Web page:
Makarios also argues that the FED ruling is inadmissible hearsay, citing United States v. Sine, 493 F.3d 1021, 1036 (9th Cir. 2007). In that case, the Ninth Circuit held in relevant part:

[T]he introduction of discrete judicial factfindings and analysis underlying the judgment to prove the truth of those findings and that analysis constitutes the use of hearsay. The concern about evidence that is neither based on personal knowledge nor subject to cross-examination, which explains an ultimate judgment's treatment as hearsay, is even more pronounced when dealing with statements that recapitulate in detail others' testimony and declarations. We therefore agree with the Fourth, Tenth, and Eleventh Circuits that judicial findings of facts are hearsay, inadmissible to prove the truth of the findings unless a specific hearsay exception exists.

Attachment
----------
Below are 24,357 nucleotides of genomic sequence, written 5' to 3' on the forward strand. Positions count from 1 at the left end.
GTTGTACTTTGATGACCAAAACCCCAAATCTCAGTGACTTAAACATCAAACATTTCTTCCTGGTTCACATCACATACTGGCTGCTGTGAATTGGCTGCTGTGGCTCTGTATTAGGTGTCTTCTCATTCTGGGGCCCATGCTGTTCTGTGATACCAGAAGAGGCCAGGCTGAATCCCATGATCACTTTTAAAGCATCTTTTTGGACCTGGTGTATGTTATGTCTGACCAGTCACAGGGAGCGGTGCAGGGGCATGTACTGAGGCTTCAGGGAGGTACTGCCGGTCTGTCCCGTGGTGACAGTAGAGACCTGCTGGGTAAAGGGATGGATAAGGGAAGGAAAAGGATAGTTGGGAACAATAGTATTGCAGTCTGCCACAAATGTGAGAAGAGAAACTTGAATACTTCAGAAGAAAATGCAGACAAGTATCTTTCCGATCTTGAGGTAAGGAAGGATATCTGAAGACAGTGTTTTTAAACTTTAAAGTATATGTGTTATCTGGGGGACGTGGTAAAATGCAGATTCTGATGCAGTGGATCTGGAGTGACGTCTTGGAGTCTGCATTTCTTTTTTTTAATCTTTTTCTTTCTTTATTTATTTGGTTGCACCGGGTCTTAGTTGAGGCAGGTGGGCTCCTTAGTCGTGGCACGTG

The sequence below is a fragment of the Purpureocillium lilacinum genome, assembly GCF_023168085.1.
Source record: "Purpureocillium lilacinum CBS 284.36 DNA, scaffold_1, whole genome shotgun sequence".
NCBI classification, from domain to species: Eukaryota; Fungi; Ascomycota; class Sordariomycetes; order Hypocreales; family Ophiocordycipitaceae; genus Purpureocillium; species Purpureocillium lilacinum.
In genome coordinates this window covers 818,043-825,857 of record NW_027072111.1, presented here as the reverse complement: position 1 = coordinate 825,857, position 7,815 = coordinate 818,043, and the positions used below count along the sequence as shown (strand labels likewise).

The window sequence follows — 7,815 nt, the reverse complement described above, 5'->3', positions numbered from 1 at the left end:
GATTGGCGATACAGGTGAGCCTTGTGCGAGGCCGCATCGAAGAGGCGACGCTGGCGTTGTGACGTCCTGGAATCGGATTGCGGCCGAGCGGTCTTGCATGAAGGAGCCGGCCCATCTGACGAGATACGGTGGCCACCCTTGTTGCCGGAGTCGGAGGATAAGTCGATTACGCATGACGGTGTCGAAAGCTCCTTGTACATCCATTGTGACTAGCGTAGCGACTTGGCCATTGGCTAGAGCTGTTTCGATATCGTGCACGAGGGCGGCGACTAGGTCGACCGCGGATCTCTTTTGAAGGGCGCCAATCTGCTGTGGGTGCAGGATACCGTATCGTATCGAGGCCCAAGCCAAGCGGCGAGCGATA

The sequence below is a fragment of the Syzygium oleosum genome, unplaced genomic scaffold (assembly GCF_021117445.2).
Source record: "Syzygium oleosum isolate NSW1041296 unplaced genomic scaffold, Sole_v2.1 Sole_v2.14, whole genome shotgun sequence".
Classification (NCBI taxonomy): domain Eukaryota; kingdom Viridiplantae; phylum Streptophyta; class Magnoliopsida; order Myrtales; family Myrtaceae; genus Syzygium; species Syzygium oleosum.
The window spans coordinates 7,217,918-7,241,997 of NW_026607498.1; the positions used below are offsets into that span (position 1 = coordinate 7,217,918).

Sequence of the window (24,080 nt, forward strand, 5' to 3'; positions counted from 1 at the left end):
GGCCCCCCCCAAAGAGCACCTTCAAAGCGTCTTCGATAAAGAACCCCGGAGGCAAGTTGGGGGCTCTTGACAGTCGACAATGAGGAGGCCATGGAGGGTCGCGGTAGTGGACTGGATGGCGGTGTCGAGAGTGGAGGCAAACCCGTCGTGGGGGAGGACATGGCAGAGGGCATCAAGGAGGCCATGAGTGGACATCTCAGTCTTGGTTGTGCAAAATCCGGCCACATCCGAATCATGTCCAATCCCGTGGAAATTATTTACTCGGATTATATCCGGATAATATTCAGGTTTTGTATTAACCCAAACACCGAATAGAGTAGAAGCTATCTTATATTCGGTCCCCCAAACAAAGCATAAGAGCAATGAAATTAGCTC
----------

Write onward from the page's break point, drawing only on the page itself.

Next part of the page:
Id. In Sine, however, the Ninth Circuit did not address Rule 807 of the Federal Rules of Evidence, which is the residual exception to the rule against hearsay. The Court, therefore, denies Makarios's motion in limine but reserves ruling on the admissibility of the FED decision. If and when Ross offers that decision in evidence and Makarios objects, the parties may address whether the residual exception to hearsay applies and is one of the “specific hearsay exception[s]” that Sine allows.

         B. Ross' Motions in ...